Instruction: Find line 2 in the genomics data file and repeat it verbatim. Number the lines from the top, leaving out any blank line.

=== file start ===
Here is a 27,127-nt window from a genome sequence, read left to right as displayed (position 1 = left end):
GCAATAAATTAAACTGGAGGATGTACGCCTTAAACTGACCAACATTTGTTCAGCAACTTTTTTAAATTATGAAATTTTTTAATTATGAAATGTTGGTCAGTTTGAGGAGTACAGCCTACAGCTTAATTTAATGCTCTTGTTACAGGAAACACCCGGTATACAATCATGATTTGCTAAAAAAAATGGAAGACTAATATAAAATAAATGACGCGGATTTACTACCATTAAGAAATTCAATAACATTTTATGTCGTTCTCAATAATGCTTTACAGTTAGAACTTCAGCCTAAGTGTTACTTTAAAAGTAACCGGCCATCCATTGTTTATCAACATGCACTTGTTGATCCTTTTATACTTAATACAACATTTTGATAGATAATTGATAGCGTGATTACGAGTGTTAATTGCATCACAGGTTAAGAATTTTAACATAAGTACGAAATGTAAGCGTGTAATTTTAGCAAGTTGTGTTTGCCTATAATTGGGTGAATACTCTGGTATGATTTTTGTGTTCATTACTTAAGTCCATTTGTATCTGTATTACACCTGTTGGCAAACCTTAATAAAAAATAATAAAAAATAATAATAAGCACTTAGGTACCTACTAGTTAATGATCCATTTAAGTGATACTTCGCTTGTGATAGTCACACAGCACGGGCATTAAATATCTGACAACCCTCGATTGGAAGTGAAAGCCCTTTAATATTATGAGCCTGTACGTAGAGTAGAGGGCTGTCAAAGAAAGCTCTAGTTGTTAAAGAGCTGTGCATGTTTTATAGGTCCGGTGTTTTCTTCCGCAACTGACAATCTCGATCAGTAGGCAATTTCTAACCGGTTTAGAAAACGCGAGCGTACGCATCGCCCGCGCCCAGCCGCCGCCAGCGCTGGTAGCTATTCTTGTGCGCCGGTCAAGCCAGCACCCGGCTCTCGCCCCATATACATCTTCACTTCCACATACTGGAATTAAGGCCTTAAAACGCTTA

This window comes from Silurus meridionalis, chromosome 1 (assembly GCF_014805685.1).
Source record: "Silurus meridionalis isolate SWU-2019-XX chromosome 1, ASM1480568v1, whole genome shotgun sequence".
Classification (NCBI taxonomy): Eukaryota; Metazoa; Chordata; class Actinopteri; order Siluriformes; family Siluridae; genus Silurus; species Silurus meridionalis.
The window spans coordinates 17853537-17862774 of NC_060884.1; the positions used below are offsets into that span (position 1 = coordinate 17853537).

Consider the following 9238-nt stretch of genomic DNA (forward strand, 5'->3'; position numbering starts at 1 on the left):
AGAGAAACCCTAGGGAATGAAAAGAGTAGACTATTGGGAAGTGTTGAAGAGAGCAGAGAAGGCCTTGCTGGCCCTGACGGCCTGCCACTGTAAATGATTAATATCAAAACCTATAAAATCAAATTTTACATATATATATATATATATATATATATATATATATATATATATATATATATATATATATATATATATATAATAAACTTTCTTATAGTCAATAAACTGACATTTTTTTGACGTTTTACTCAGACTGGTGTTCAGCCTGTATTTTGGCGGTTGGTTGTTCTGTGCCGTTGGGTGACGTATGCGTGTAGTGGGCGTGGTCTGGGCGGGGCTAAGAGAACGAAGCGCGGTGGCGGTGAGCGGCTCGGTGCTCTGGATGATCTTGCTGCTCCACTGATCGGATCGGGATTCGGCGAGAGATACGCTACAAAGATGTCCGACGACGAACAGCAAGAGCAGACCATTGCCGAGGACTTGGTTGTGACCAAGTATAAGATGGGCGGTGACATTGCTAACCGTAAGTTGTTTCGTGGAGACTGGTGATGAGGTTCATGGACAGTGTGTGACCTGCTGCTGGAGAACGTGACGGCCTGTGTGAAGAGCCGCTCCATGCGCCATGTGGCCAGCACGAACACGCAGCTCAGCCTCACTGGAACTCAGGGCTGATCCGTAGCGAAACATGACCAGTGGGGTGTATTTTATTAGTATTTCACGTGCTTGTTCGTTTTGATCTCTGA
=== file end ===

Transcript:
GCAATAAATTAAACTGGAGGATGTACGCCTTAAACTGACCAACATTTGTTCAGCAACTTTTTTAAATTATGAAATTTTTTAATTATGAAATGTTGGTCAGTTTGAGGAGTACAGCCTACAGCTTAATTTAATGCTCTTGTTACAGGAAACACCCGGTATACAATCATGATTTGCTAAAAAAAATGGAAGACTAATATAAAATAAATGACGCGGATTTACTACCATTAAGAAATTCAATAACATTTTATGTCGTTCTCAATAATGCTTTACAGTTAGAACTTCAGCCTAAGTGTTACTTTAAAAGTAACCGGCCATCCATTGTTTATCAACATGCACTTGTTGATCCTTTTATACTTAATACAACATTTTGATAGATAATTGATAGCGTGATTACGAGTGTTAATTGCATCACAGGTTAAGAATTTTAACATAAGTACGAAATGTAAGCGTGTAATTTTAGCAAGTTGTGTTTGCCTATAATTGGGTGAATACTCTGGTATGATTTTTGTGTTCATTACTTAAGTCCATTTGTATCTGTATTACACCTGTTGGCAAACCTTAATAAAAAATAATAAAAAATAATAATAAGCACTTAGGTACCTACTAGTTAATGATCCATTTAAGTGATACTTCGCTTGTGATAGTCACACAGCACGGGCATTAAATATCTGACAACCCTCGATTGGAAGTGAAAGCCCTTTAATATTATGAGCCTGTACGTAGAGTAGAGGGCTGTCAAAGAAAGCTCTAGTTGTTAAAGAGCTGTGCATGTTTTATAGGTCCGGTGTTTTCTTCCGCAACTGACAATCTCGATCAGTAGGCAATTTCTAACCGGTTTAGAAAACGCGAGCGTACGCATCGCCCGCGCCCAGCCGCCGCCAGCGCTGGTAGCTATTCTTGTGCGCCGGTCAAGCCAGCACCCGGCTCTCGCCCCATATACATCTTCACTTCCACATACTGGAATTAAGGCCTTAAAACGCTTA